The college admissions scandal that ensnared Hollywood actresses, CEOs and others this week has also embroiled at least one local resident: a Los Altos Hills parent who allegedly paid bribes to facilitate his son's acceptance at the University of Texas at Austin.
Federal investigators have not unmasked the parent or the student, but the two are featured in the complaint against Michael Center, 54, the head coach of the men’s tennis team at UT. Center was arrested Tuesday (March 12) on charges of conspiracy to commit mail fraud and honest services mail fraud.
“That parent’s name has not been made public,” wrote Elizabeth McCarthy, public affairs specialist with the U.S. Attorney’s Office, District of Massachusetts, in an email to the Town Crier sent Wednesday afternoon. “We cannot comment on charging decisions.”
According to the complaint, “CW-1 (Cooperating Witness No. 1) has told investigators that in or about 2015, Center agreed to accept approximately $100,000 from CW-1 as a bribe, in exchange for which Center would designate a student (“Applicant 1”) as a recruit to the U-Texas tennis team, thereby facilitating his admission to U-Texas. Applicant 1, a resident of Los Altos Hills, California, did not play competitive tennis.”
“Cooperating Witness No. 1” is William “Rick” Singer, 58, the founder of The Edge College & Career Network LLC (also known as “The Key”), a for-profit college counseling and preparation business, and The Key Worldwide Foundation (KWF), a nonprofit corporation, the complaint alleges. Both organizations are located in Newport Beach.
Singer “admitted to law enforcement agents that between the years of approximately 2011 through 2018, clients paid him approximately $25 million – mainly funneled through the KWF charitable accounts – to bribe coaches and university administrators at elite universities nationwide,” the complaint states. “In exchange for the bribes, the coaches and administrators agreed to designate the children of these clients as recruited athletes, or some other preferred category, thereby facilitating the children's admission to the universities.”
Although the student from Los Altos Hills was not a competitive tennis player, his college application for UT indicated he played one year of the sport as a high school freshman and that he served as a manager of his high school basketball and football teams, according to the complaint. The document does not mention the name of the student’s high school, but Center described it as a “very high-end school” in an email to Martin Fox, 62, president of a private tennis academy in Houston who allegedly brokered the bribe. Fox, said to have made $100,000 in the deal, faces conspiracy to commit racketeering charges.
The complaint alleges the student’s father made three successive stock donations to KWF valued at $631,564 total.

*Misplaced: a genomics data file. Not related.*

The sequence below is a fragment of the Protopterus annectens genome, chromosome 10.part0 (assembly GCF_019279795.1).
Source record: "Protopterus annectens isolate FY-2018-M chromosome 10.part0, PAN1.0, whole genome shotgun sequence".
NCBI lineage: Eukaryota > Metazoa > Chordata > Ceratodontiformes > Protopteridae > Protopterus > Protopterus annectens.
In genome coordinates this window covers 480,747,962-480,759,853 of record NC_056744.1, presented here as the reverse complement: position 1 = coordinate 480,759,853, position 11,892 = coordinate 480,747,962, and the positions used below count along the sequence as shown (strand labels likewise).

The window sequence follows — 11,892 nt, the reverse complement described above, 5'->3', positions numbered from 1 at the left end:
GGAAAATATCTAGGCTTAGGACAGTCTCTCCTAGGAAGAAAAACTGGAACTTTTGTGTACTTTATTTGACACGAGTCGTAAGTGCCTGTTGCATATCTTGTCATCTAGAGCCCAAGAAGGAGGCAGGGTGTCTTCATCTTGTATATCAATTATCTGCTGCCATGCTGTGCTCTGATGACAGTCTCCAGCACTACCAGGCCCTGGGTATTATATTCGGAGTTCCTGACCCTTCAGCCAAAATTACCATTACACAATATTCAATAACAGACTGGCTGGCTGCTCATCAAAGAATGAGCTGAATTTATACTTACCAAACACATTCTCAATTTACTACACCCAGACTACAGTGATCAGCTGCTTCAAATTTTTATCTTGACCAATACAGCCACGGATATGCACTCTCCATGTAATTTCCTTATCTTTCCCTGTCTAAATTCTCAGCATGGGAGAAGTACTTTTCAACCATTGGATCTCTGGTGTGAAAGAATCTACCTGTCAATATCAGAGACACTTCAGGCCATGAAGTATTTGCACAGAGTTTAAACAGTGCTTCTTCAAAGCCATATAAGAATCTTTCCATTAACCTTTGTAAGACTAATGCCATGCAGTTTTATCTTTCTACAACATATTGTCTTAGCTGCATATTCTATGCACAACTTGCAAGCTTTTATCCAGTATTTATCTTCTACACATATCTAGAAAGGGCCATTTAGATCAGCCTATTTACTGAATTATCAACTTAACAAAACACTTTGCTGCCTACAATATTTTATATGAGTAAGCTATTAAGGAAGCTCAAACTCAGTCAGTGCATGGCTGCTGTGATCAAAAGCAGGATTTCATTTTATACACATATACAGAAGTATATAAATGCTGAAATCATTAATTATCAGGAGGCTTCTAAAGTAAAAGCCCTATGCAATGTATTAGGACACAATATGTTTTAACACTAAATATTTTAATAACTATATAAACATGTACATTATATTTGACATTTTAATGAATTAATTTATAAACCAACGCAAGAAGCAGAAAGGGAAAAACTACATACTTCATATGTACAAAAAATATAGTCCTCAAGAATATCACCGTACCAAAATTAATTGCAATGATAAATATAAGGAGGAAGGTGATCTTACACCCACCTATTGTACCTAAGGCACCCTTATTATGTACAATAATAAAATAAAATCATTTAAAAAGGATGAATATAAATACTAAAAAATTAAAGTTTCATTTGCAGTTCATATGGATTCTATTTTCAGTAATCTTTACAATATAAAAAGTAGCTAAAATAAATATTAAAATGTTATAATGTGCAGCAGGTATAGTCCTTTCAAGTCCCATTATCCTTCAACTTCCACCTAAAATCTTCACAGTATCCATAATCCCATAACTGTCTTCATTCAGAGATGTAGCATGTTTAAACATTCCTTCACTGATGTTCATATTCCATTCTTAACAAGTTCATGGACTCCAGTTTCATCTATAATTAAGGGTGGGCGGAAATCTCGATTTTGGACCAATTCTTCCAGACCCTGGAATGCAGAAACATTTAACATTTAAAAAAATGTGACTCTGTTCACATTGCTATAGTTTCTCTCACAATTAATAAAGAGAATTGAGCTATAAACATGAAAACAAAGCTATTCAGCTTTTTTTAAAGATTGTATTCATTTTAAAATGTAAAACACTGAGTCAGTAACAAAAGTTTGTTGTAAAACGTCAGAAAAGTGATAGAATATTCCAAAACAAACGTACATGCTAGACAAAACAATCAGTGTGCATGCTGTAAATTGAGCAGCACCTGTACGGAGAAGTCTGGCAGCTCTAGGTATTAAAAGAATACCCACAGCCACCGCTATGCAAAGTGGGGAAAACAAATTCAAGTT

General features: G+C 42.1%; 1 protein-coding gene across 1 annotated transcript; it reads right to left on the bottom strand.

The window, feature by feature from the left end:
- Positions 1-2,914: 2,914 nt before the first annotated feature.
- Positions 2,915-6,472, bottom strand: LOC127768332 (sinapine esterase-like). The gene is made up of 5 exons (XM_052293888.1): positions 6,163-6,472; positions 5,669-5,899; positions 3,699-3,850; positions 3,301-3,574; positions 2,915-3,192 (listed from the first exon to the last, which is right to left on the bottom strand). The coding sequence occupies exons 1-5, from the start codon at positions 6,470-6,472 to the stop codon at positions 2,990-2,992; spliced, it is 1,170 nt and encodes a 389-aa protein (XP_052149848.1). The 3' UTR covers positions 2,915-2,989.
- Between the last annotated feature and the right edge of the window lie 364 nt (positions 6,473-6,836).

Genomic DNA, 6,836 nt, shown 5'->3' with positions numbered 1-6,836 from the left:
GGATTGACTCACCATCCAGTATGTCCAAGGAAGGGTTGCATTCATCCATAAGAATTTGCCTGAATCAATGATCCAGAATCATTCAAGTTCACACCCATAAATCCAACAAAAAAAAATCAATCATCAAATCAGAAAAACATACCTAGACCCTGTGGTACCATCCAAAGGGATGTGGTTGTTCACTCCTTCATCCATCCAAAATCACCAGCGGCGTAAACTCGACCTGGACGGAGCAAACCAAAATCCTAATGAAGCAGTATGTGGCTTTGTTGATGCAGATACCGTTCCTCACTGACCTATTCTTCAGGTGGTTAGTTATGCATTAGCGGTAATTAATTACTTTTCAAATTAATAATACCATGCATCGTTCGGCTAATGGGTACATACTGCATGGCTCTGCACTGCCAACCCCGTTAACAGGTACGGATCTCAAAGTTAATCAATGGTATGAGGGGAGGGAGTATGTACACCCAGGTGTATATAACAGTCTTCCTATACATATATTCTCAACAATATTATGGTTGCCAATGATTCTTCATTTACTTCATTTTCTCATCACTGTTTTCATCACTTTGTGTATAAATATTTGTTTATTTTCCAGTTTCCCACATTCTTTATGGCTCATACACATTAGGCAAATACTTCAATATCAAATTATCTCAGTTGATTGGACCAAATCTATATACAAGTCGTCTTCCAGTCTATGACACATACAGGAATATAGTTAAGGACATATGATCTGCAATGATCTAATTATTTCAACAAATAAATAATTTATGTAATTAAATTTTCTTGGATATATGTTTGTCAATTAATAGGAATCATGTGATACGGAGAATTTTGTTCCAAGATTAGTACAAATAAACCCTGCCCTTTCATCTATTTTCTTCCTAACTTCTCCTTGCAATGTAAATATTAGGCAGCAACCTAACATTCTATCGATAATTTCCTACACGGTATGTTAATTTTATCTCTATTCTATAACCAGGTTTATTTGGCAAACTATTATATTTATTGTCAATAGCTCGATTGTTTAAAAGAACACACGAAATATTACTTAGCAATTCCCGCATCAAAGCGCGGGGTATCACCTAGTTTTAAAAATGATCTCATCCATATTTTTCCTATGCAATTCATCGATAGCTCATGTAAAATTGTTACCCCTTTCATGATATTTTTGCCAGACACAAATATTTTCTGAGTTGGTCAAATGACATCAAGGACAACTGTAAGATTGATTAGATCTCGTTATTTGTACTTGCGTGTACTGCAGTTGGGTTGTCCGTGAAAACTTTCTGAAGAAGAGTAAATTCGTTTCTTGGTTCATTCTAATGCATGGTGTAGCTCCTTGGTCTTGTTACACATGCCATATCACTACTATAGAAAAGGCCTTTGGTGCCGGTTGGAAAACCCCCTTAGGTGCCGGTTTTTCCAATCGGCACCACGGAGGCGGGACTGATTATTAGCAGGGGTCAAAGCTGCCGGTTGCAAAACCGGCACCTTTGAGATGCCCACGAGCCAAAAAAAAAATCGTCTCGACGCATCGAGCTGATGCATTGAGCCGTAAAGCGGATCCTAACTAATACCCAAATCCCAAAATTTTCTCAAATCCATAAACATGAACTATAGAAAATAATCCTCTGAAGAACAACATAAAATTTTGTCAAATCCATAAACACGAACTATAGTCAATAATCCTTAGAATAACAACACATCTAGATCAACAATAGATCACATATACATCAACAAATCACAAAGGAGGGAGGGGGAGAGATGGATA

In December 2014, Center emailed the student’s application materials to an athletics department administrator at UT so the student would be coded as a student-athlete, according to the complaint. In April 2015, the college awarded the student a “books” scholarship in line with what it pays for athletes’ books, and the student and his father returned a letter of intent to play tennis. The student was subsequently added to the tennis team roster as a recruited athlete. Shortly after starting classes in September of that year, however, he voluntarily withdrew from the team and gave up his scholarship, meaning he would no longer he classified as a student-athlete.
In an October 2018 phone call between Center and Singer – recorded by law enforcement agents – Center confirmed he was paid more than $90,000 for recruiting the student from Los Altos Hills, according to the complaint.
Center, who has been placed on administrative leave, declared his innocence through his attorney but quipped to reporters as he left the U.S. Courthouse in Austin after a preliminary hearing Tuesday.
“At this point, I don’t have anything to say,” Center said, according to reporter Robert Trevino of The Daily Texan, UT’s student newspaper. “We’ll wait and see what happens. Maybe you guys can go cover the team – they’re a lot more fun to watch than I am.”
Singer agreed to plead guilty to charges of racketeering conspiracy, money laundering conspiracy, conspiracy to defraud the United States and obstruction of justice to secure leniency in the case, according to the complaint. He did so Tuesday.
The high-profile personalities charged in connection to the scandal include actress Felicity Huffman of the television show “Desperate Housewives,” actress Lori Loughlin of the “Full House” TV series and Loughlin’s husband, Mossimo Giannulli, the fashion designer behind the Mossimo clothing brand. All three have been charged with conspiracy to commit mail fraud and honest services mail fraud for allegedly paying bribes to get their children into college. The affidavit against them and 30 other defendants states Huffman paid $15,000 to KWF so Singer would arrange for her daughter’s SAT score answers to be corrected at a “controlled” testing center. It alleges Loughlin and Giannulli paid bribes totaling $500,000 in exchange for their two daughters’ recruitment to the USC crew team despite the fact that neither participated in crew.
This article will be updated as additional information becomes available.